Deadly Swine Flu Sweeps Much of Russia, Neighboring Countries
Posted by feww on January 22, 2016
Deadly swine flu hits 49 Russian regions
Dozen of swine flu cases, including fatalities, have been registered in 49 Russian regions including Moscow, St. Petersburg, Crimea and Sevastopol and in neighboring countries, said a report.
At least 14 lethal swine flu cases have reportedly been registered across Russia since December 2015.
Swine flu (subtype H1N1 of influenza A virus) is common among pigs. Transmission of the virus from animals to humans is not common and does not always lead to human flu, often resulting instead in the production of antibodies only. However, when it does develop in humans, it carries a higher risk of fatality than the common flu.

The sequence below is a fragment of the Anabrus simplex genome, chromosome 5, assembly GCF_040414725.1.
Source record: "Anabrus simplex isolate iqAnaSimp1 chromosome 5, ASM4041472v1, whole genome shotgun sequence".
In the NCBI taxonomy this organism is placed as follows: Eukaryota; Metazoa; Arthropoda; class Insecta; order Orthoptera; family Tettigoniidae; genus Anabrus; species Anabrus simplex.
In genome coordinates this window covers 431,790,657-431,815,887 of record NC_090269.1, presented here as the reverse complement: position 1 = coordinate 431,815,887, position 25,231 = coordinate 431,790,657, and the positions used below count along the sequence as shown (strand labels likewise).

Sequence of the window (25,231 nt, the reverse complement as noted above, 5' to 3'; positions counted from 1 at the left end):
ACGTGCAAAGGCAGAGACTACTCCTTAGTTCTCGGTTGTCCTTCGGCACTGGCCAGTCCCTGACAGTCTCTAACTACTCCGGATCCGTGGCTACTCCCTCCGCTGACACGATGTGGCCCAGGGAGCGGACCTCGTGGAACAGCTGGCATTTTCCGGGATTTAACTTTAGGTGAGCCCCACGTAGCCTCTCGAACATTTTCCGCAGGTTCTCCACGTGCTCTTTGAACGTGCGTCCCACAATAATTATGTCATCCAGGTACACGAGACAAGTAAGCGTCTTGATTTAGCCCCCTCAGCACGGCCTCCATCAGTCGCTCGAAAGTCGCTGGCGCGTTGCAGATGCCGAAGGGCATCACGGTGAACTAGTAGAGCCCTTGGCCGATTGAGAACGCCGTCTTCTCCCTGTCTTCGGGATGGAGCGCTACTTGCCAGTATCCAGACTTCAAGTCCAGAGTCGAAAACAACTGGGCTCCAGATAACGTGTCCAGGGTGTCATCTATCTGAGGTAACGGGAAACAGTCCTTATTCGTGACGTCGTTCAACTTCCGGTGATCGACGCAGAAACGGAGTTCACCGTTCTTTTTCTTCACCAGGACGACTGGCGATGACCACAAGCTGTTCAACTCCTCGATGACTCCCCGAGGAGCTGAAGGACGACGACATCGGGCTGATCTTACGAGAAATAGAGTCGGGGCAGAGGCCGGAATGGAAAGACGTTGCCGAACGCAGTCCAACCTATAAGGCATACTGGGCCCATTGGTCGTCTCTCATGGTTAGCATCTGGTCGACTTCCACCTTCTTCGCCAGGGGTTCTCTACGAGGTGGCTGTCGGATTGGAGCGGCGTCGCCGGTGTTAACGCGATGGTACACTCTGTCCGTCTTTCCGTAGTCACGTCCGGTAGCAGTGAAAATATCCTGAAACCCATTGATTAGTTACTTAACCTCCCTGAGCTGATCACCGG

Moscow. Swine flu in Moscow in the current epidemic season is responsible for 21 percent of all influenza cases in the city.
- 147 people in Moscow were confirmed as infected with the swine flu virus, as of January 20.
Other Regions. New cases of swine flu were registered in seven Russian regions: Kaliningrad, Samara, Vologda, Sakhalin, Novgorod, Yaroslavl and Primorye.
- In Kostroma, the only registered case was fatal.
- Four people were diagnosed with swine flu in the westernmost Russian region of Kaliningrad, regional authorities announced on Thursday.
- Seven people infected with the H1N1 (swine flu) virus in Crimea.
As of January 18, at least 27 fatalities caused by swine flu have been registered across Russia.
Ukraine. Authorities will impose a quarantine, starting January 23, in an attempt to stem the spread of swine flu across the country.
Georgia. The infection has killed at least three people in the mountainous Caucasus region. Georgia’s health workers were put on high alert on Wednesday, following a surge in influenza and acute viral respiratory infection cases.
Armenia. As of January 20, at least 18 fatalities have occurred from complications of swine flu. However, the Armenian health authorities do not consider the spread of swine flu in the country as an epidemic outbreak, said the report.